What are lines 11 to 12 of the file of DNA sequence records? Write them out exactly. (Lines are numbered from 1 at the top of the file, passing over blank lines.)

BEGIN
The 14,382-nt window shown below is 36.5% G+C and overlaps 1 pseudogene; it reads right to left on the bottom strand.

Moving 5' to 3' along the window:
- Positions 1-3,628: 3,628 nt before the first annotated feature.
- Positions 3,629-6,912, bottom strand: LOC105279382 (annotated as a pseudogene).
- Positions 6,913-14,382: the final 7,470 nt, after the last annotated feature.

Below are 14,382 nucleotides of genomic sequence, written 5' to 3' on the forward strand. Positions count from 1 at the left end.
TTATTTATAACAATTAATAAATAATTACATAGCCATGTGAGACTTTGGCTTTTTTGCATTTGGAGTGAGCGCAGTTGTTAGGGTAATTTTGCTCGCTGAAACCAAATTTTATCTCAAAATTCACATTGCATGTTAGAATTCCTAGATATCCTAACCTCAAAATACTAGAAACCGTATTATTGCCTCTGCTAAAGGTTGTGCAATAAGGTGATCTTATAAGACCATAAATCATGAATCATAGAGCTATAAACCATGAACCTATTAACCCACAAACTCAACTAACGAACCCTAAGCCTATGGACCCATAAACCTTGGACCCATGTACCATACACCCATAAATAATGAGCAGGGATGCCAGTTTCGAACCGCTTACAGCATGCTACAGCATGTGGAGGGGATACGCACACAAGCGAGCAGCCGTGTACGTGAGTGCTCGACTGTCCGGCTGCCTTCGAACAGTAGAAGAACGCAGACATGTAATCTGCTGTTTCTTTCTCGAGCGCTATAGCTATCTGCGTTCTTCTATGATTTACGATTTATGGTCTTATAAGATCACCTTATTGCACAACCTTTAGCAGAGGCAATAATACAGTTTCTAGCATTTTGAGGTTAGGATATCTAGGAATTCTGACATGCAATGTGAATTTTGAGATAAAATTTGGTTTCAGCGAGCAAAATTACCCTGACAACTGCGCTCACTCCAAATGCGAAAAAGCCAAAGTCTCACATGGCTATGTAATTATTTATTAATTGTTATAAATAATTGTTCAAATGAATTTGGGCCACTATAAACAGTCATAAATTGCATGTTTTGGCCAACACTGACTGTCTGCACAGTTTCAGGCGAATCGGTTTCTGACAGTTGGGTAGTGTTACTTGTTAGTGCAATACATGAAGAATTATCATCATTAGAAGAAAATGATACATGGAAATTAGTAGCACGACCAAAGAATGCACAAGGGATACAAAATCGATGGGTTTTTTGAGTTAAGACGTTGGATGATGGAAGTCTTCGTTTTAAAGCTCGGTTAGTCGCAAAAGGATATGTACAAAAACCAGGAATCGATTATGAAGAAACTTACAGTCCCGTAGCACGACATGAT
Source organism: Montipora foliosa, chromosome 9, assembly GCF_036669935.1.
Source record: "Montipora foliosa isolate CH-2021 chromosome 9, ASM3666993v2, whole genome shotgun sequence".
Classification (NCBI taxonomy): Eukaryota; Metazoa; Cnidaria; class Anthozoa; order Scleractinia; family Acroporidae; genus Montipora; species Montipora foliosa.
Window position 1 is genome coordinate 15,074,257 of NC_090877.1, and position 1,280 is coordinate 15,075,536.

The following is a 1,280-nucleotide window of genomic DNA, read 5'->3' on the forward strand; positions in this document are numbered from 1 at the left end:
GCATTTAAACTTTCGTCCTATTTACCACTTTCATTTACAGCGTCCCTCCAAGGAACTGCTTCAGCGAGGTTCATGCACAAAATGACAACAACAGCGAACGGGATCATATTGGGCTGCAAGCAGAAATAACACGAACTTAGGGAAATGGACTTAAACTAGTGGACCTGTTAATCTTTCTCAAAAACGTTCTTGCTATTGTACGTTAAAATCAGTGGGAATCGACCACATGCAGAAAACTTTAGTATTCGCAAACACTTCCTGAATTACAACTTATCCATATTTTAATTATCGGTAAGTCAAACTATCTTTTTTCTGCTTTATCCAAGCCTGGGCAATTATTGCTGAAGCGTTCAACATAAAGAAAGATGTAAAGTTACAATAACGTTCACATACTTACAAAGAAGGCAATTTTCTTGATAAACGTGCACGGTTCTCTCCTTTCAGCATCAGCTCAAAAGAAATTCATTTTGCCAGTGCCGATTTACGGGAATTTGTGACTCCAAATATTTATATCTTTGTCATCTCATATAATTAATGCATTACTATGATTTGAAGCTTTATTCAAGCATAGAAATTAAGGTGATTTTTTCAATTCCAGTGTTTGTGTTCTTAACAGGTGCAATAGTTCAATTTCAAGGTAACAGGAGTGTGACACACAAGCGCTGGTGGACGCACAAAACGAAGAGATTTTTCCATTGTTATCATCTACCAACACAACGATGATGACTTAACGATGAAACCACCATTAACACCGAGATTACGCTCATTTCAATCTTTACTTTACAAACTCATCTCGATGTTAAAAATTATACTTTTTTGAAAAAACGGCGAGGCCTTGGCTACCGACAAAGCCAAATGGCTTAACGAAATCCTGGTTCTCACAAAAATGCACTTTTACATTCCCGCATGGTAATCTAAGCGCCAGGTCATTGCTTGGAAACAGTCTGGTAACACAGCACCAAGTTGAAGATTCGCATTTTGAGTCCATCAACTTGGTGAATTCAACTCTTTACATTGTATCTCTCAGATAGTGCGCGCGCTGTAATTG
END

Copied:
Window position 1 is genome coordinate 15,074,257 of NC_090877.1, and position 1,280 is coordinate 15,075,536.

The following is a 1,280-nucleotide window of genomic DNA, read 5'->3' on the forward strand; positions in this document are numbered from 1 at the left end: